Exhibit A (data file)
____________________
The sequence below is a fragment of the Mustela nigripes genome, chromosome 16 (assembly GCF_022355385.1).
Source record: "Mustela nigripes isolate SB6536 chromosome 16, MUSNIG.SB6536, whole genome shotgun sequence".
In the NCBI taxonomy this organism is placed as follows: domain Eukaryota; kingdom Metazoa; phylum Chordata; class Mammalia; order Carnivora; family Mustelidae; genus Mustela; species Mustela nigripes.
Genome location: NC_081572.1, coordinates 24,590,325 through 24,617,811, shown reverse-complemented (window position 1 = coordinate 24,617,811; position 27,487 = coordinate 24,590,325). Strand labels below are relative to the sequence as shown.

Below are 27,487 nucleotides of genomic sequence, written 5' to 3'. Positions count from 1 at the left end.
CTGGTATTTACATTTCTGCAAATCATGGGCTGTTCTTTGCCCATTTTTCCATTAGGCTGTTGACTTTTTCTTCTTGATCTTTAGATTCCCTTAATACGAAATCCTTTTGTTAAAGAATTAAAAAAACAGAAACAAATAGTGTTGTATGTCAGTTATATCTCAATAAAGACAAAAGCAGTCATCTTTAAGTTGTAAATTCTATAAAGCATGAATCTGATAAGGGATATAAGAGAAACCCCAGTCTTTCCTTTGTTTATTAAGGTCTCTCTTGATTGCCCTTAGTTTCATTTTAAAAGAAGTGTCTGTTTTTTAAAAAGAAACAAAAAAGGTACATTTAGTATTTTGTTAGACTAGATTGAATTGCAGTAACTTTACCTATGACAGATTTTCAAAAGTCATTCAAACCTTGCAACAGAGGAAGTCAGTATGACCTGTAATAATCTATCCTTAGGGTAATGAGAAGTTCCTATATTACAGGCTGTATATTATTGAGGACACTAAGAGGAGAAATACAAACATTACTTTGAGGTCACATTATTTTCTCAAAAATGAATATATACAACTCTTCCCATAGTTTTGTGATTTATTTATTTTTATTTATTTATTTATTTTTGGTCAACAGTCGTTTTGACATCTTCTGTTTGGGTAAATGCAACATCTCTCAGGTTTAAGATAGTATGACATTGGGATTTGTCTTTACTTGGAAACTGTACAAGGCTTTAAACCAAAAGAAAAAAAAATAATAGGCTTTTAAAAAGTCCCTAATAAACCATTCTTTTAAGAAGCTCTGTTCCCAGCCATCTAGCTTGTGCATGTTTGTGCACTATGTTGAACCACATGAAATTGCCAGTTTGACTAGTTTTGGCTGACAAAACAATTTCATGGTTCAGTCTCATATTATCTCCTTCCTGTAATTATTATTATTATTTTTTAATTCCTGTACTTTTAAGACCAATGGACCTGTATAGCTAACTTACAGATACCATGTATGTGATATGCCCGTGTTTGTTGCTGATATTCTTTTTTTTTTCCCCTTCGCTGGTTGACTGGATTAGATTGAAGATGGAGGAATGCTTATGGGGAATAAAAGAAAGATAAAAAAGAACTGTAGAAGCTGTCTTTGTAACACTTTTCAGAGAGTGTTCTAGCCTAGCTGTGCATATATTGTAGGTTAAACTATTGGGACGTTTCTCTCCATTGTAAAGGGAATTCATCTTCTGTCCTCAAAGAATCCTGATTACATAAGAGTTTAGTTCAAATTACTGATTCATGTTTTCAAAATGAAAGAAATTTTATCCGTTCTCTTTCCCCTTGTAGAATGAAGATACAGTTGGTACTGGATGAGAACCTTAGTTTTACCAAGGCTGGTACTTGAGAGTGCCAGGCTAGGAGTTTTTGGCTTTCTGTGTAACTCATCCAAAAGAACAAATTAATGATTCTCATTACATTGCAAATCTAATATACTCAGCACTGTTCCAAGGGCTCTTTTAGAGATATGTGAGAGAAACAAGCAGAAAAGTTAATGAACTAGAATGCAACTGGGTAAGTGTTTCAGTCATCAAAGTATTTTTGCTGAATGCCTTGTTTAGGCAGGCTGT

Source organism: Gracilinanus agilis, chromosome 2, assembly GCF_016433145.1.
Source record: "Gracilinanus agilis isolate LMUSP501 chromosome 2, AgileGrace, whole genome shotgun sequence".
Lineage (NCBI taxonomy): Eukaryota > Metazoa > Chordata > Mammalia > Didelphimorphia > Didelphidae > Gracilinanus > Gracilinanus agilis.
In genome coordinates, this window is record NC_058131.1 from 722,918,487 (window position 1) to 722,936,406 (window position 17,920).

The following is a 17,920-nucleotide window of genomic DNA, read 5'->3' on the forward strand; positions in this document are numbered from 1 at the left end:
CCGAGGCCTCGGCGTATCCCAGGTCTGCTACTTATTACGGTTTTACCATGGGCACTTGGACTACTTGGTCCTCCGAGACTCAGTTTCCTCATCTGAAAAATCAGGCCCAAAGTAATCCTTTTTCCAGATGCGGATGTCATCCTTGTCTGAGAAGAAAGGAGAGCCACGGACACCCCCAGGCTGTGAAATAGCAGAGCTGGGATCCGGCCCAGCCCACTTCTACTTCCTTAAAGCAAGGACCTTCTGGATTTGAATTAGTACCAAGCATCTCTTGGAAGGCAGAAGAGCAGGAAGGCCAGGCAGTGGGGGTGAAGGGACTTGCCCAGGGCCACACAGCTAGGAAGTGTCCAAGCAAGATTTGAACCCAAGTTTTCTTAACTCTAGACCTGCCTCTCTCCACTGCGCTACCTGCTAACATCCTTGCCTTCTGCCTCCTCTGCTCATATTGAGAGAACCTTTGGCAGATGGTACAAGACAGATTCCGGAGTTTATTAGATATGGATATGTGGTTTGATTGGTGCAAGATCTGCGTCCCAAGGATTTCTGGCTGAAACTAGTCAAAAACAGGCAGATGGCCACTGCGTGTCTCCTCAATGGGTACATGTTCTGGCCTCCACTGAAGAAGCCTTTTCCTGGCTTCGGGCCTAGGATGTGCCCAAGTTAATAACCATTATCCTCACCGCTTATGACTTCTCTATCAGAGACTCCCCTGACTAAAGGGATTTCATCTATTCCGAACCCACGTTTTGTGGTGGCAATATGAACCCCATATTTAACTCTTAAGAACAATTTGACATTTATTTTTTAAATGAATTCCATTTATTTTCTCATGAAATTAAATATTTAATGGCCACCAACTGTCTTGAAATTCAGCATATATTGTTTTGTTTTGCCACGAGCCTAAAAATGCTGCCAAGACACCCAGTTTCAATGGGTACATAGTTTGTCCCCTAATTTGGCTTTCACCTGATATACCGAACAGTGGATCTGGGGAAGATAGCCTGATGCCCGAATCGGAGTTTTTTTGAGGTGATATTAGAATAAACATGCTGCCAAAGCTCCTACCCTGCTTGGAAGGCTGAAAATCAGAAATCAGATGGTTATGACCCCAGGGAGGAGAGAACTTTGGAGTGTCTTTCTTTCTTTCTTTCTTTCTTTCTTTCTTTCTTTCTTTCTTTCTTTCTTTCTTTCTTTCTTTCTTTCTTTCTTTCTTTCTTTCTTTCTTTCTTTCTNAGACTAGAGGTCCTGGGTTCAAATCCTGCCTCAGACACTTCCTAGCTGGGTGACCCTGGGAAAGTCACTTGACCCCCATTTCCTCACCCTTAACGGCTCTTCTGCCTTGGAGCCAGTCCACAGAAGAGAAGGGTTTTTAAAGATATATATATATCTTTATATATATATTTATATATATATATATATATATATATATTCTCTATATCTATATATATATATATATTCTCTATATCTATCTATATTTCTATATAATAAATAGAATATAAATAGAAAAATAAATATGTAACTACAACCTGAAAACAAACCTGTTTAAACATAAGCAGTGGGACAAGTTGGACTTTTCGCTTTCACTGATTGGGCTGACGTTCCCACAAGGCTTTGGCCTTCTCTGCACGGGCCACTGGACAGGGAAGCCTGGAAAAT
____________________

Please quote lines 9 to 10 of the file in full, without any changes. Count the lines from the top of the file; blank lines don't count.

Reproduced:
Lineage (NCBI taxonomy): Eukaryota > Metazoa > Chordata > Mammalia > Didelphimorphia > Didelphidae > Gracilinanus > Gracilinanus agilis.
In genome coordinates, this window is record NC_058131.1 from 722,918,487 (window position 1) to 722,936,406 (window position 17,920).